A Members' Exhibition in collaboration with the Fitchburg Art Museum


Registration Deadline: February 21, 2024
Drop off period: February 29 - March 3, 2024
Exhibition run: March 14 - April 21, 2024
Reception: March 15, 2024, 6 - 9 PM
Pick up period: April 26 - 28, 2024


The table is set for Feast, the twelfth annual Call and Response exhibition at ArtsWorcester, in collaboration with the Fitchburg Art Museum.

For many, food is a source of joy, community, and celebration. Recipes and culinary traditions are passed down through generations, cultures, and religions. Food has long been depicted by visual artists, and cooking is an art in itself.

At the same time, not all have access to fresh, healthy food. Our food production industry is environmentally unsound, and jeopardizes the livelihood of small farmers. Diet culture and unattainable body standards complicate relationships with eating. All this is on our plates, too.

Artist members are asked to respond to the theme of food, and to one (or more) of ten artworks on loan from the Fitchburg Art Museum. Preview the loan below, then come to the galleries in January to view each work in person.

The Fitchburg Art Museum’s curatorial staff will select ten works from Feast by ArtsWorcester artist members to be exhibited at FAM with the loaned works.



Preview works on loan from the Fitchburg Art Museum below.

Jules Aarons (US American, 1921–2008)
West End Meat Market, n.d.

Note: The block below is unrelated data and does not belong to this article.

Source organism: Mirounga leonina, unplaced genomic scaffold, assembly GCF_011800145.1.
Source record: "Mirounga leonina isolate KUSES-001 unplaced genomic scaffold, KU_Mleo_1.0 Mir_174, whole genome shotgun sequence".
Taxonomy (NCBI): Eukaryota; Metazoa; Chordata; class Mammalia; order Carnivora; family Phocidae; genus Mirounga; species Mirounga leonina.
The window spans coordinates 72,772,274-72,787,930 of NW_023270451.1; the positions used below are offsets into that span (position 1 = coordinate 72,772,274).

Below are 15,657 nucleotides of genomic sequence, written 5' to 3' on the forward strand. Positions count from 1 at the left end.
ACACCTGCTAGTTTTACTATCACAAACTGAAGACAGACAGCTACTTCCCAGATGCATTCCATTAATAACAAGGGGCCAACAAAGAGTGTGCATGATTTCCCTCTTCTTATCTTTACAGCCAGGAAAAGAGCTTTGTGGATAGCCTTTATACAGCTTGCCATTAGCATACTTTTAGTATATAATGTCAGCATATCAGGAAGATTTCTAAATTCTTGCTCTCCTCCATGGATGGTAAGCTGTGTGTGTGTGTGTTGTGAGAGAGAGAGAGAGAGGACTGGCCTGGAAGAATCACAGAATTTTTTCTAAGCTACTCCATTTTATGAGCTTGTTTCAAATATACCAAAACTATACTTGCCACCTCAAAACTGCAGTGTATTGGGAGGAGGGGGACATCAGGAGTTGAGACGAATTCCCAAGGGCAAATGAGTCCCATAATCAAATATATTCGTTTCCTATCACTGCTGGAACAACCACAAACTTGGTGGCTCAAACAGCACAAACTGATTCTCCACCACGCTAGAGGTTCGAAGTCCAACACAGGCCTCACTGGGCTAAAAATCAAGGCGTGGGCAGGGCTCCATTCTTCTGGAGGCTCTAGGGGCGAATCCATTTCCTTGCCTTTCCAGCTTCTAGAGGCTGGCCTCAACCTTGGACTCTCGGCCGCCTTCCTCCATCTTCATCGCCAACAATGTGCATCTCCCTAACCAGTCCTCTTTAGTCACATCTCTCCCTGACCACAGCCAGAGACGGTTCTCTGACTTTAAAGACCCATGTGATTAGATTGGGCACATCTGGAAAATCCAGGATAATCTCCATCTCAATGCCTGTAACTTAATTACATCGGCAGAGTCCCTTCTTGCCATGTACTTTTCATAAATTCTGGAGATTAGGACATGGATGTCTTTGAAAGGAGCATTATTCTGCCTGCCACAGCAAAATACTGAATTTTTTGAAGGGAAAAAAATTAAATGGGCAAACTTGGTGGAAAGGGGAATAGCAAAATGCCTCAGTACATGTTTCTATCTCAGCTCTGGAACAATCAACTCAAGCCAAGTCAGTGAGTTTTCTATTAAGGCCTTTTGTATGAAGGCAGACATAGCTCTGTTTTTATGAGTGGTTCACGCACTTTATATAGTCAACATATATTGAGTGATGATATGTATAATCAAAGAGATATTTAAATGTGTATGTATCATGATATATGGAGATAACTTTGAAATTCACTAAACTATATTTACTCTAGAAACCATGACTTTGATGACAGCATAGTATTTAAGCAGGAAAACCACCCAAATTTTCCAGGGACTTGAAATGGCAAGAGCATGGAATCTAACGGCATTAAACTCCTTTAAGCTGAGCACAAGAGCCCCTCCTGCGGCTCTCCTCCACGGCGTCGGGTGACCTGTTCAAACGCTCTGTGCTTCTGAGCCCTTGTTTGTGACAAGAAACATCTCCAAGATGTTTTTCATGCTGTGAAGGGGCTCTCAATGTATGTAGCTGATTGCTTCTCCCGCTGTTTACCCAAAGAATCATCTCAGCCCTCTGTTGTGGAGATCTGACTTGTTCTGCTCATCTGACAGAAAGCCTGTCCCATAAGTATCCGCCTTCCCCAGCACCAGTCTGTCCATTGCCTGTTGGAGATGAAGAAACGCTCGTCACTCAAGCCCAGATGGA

silver gelatin print
Gift of Jeanne and Richard S. Press, 2015.141.12
16” x 20”

Jules Aarons began documenting daily life in Boston’s West End in 1947, capturing candid images of a community in a continuous state of change. Throughout the late 19th to mid 20th centuries, this neighborhood served as home to many immigrant groups, including Jewish Eastern Europeans who contributed to the development of the area’s infrastructure. The meat market photographed here speaks to commercial establishments’ multifaceted function as a community resource, gathering space, and support for religious and cultural practices involving food preparation.


Henry George Todd (English, 1820–1904)
Study of Strawberries, 1877
oil on canvas
Gift of Mrs. Paul Mellon in memory of her grandfather Arthur H. Lowe, 1969.5
10” x 12”

While still life paintings are recognized for showcasing the artist’s technical skill, they may also carry symbolic warnings. The lush fruit spilling from the basket initially appears tantalizing, but the brown discoloration on its leaves’ surface belies evidence of common leaf spot (a fungal disease that afflicts strawberry plants). The deliberate inclusion of creeping decay reveals Henry George Todd’s interest in the Dutch Masters and vanitas paintings, which often used rotting fruit to remind the viewer of their own mortality and the fragility of life.